Students need early lesson on identity theft

If you’re an adult, it’s bad enough. If you’re a student, you are more than 50 times as likely to be the target for identity theft.

Sid Kirchheimer, who covers consumer issues for the AARP Bulletin, noted that students “lose more money and take longer to discover their identity theft than any other age group. And with forms, dorms and other threats, a new school year is especially risky.”

In the first half of this year, universities and school districts have exposed 740,000 records, according to the Theft Resource Center.

Kirchheimer warned parents and students to guard their Social Security numbers. Youth soccer leagues and other sports may ask for them, even for children, said Kirchheimer, but there is usually no legal right to ask for it.

Parents should advise their youngsters to not provide information on social media sites. Information such as birth dates shouldn’t be posted. And while posting a pet’s name may seem innocent enough, those names often are used as passwords or the answers to security questions by young children.

Credit cards used by students should be regularly monitored, Kirchheimer advised. Most students don’t bother. If a parent is also listed on the card, he or she can set up an account to monitor the activity.

Here’s a tip: A free credit report — the only free report created by federal law — can be had at www.freecreditreport.com. A credit report can be obtained once a year from the nation’s three credit-rating agencies. Ask for one every four months from a different agency, and you’ll have nearly current credit information free — all year long.

Unsolicited credit cards should be shredded. Paperwork from credit-card companies that is no longer needed for record keeping should also be shredded. To be removed from offers of preapproved credit cards, visit www.optoutprescreen.com.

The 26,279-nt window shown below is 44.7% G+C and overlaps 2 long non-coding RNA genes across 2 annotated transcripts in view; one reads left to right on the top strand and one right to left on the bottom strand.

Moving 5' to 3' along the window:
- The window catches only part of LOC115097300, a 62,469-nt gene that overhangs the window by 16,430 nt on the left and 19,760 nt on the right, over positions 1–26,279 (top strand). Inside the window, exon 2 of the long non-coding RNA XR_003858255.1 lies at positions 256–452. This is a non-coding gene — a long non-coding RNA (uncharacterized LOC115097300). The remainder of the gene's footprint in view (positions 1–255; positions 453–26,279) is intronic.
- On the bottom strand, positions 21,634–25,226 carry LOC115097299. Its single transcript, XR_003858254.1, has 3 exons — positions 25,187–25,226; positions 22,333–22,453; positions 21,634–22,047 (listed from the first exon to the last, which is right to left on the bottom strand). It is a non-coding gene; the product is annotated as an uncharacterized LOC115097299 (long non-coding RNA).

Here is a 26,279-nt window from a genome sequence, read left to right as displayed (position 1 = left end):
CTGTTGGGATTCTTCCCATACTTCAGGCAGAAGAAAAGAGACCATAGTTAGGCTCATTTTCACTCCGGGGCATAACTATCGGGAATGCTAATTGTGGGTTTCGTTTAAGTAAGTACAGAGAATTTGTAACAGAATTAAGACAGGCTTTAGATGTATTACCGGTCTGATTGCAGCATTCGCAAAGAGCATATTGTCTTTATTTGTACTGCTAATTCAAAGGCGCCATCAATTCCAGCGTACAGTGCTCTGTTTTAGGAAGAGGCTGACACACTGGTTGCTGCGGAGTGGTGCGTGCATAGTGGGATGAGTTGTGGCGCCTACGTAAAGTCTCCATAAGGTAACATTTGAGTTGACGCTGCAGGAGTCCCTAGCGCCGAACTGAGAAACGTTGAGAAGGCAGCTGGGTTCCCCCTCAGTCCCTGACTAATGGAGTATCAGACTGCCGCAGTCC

Parents should tell their children the dangers on clicking on links for free games, music apps, and other lures. Malware and keystroke loggers may hide within. Kirchheimer offers three pointers for parents:

1. Carefully read website addresses. Stay with well-known, trusted names.

2. Type website addresses; don’t simply click on a link provided in an email or on a website.

3. Hover over the link with the mouse pointer. The actual URL for the website should appear. Ignore it if it’s a hodgepodge of numbers and letters, or it doesn’t match the name of the company or person connected with it.

Kirchheimer also reminded parents that a student’s dorm room can be just as vulnerable as their computer. Make sure bank accounts, checkbooks, credit-card statements and other documents are kept in a locked filing cabinet or fire safe. “Ideally,” he added, “sensitive documents, including credit card statements, should be mailed to the parents’ home or a post office box. Dorm and apartment mailboxes may not be secure.”

In other words, before students go off to get an education, make sure they get an education.

— Contact Lonnie Brown at ledgerdatabase@aol.com.

Article source: http://www.theledger.com/article/20150828/NEWS/150829395

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